Glendening-Grasmick relationship tense School chief mentioned as possible candidate for governor's job

September 16, 1996|By Thomas W. Waldron | Thomas W. Waldron,SUN STAFF

At a breakfast of business and political leaders in Baltimore last week, Maryland Superintendent of Schools Nancy S. Grasmick praised some of the heroes of the state's ambitious education reform efforts.

Among others, Grasmick cited former Gov. William Donald Schaefer, the "visionary" who brought her into state government, key legislators and several Baltimore education leaders.

But for the governor, Parris N. Glendening, she had no warm words. Grasmick instead reiterated her opposition to some of his recent decisions in the battle over control of the Baltimore school system, finally reminding the group that she works for the state school board.

"I am not appointed by the governor," she said. "I am insulated from that kind of political pressure."

Grasmick's words spoke volumes about the somewhat strained relationship between Glendening and the state's top education official.

The two started badly during the 1994 campaign when Glendening was cool to some of the reforms Grasmick has championed, although he since has endorsed them.

After initial talk about ousting Grasmick, Glendening came out strongly on her side last year, and both now say they have forged a good working relationship. But interviews with top state officials and recent clashes between the two make it clear that some tension persists at the top of Maryland's education hierarchy.

Any awkwardness between them can only be exacerbated by talk that Grasmick might run against Glendening when he seeks election in 1998, a rumor that Grasmick refuses to quash.

"I want to leave my options open," she said. Then she added, "I'll just say, 'No comment.' "

Glendening chuckled when asked about the idea of an election challenge from a member of his Cabinet. "I don't worry anything about the politics," he said. "I'm just trying to focus on education."

Some lawmakers contend Glendening would like to replace Grasmick, who has been state schools chief since 1991, with his own person. Glendening denies it, and many observers believe him.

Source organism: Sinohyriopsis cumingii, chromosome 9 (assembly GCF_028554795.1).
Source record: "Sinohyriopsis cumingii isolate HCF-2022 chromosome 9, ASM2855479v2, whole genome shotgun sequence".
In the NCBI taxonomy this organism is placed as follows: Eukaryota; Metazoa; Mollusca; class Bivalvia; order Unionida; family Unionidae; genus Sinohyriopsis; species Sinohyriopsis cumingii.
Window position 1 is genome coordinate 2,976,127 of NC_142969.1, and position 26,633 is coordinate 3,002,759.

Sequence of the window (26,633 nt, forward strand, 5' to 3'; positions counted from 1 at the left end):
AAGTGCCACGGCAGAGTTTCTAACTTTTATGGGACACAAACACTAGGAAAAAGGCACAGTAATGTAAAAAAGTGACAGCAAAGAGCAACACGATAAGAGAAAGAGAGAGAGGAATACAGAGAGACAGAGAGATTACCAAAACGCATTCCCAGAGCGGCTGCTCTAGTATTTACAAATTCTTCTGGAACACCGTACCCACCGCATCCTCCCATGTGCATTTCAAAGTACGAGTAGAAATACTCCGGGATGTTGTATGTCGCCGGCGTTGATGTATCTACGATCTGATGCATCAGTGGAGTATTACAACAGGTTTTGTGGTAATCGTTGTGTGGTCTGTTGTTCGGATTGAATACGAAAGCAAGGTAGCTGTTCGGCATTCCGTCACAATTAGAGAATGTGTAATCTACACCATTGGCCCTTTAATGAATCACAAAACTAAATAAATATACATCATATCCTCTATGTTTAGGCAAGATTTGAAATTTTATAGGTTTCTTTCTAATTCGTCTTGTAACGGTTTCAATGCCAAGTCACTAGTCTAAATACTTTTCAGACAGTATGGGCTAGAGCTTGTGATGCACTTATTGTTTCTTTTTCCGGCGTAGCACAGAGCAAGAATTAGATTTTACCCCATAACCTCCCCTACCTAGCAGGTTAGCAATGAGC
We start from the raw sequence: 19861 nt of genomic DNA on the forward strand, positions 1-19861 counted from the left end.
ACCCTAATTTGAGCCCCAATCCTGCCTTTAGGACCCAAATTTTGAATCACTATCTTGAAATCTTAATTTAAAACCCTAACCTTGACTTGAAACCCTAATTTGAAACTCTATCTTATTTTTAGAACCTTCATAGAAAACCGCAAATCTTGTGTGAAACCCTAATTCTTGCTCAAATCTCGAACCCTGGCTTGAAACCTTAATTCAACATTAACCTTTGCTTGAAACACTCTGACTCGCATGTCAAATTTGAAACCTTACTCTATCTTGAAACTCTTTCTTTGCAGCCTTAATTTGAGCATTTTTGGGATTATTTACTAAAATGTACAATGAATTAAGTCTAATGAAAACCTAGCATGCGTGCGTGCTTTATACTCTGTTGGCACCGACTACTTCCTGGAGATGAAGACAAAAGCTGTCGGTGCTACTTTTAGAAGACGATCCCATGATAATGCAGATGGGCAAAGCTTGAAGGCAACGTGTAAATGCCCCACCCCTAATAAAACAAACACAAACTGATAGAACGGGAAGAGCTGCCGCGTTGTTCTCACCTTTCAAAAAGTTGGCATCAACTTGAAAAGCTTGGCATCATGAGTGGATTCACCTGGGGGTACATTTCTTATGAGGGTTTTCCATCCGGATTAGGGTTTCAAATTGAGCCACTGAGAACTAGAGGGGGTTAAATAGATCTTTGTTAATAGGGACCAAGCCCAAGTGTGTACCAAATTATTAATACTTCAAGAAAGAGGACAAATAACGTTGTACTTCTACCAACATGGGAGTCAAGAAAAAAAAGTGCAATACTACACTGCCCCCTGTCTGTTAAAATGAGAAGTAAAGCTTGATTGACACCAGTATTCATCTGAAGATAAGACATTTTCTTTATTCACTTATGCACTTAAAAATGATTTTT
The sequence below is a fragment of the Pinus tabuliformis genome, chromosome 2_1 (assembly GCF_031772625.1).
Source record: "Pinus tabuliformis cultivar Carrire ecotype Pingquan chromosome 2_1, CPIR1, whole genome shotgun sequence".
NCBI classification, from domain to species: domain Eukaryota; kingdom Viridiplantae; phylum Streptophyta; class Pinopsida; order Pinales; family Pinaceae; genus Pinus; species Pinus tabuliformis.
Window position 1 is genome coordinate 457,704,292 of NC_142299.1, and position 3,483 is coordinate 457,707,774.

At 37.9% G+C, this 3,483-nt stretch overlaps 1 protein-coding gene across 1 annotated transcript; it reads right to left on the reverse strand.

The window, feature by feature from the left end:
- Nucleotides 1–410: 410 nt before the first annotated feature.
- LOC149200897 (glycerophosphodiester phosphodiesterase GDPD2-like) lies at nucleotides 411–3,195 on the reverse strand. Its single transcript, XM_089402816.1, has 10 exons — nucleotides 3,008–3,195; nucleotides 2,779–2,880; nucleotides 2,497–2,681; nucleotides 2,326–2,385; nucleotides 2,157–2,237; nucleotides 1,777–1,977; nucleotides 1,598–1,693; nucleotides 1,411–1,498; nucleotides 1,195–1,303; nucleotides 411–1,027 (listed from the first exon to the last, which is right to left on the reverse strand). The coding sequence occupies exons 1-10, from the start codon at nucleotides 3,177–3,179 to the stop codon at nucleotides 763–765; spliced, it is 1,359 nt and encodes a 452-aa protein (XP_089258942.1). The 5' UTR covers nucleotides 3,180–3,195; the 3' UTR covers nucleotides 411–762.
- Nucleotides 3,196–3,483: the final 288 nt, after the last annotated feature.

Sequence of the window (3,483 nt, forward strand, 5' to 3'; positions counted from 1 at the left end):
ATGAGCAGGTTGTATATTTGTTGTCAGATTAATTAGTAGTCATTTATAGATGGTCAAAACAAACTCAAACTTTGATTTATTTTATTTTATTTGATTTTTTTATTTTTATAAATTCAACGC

They say Glendening has learned to live with the independent-minded superintendent because of political reality: For an unelected bureaucrat, Grasmick has an impressive array of powerful friends, and it is in his best interest to keep her on board.

"I think Nancy Grasmick, at this point in our state's history, is too popular for the governor to cross swords with," said Senate President Thomas V. Mike Miller Jr., a Grasmick fan.

When Glendening took over as governor last year, it seemed likely he would try to replace Grasmick.

She was strongly disliked by the teachers unions that had helped Glendening to his narrow victory. She also was a close associate of Schaefer, no friend of the new governor's. Grasmick had even given Glendening an insulting grade of C-minus on his education views in a magazine interview during the 1994 campaign.

The sweet-voiced but determined superintendent personified the state's school-reform efforts. She had pushed for statewide performance tests to identify poorly functioning schools, a new high school graduation examination and a mechanism in which the state would step in to help run failing schools.

As a candidate, Glendening had been less than enthusiastic about her program.

When he made noises last year that he wanted her out, Glendening learned about Grasmick's influence. Business leaders, community activists, editorial writers and heavy hitters in the General Assembly rallied to her defense.

Walter Sondheim, the respected civic activist who had agreed to Glendening's request to serve on the state school board, told the governor he would quit if Grasmick were fired, sources said.

"I think a lot of people said to the governor, 'She's one of the best things you have in state government,' " said Christopher T. Cross, president of the board and a strong Grasmick supporter. "We've got good momentum here. To change leaders is to create chaos. We don't need that."

Teachers unions and others were just as adamant that Grasmick be removed.

"I heard on both sides," Glendening said last week. "There were some people who loved her and some who hated her."

In the end, Grasmick won. Glendening fully endorsed her agenda for school reform and made an unusual appearance at the school board last year when it extended Grasmick's employment for another four-year term.

Under state law, Grasmick works for the board, whose members are appointed to staggered terms by the governor.

Even so, it seems likely that Glendening would have the power to force Grasmick out of office if he chose. But the damage could be enormous, observers said.

"He could do it -- but with great political risk," said state Del. Howard P. Rawlings, a Baltimore Democrat who is chairman of the House Appropriations Committee and an ardent Grasmick ally. "He would literally have to threaten the board. He would have to use his budgetary powers and other persuasions."

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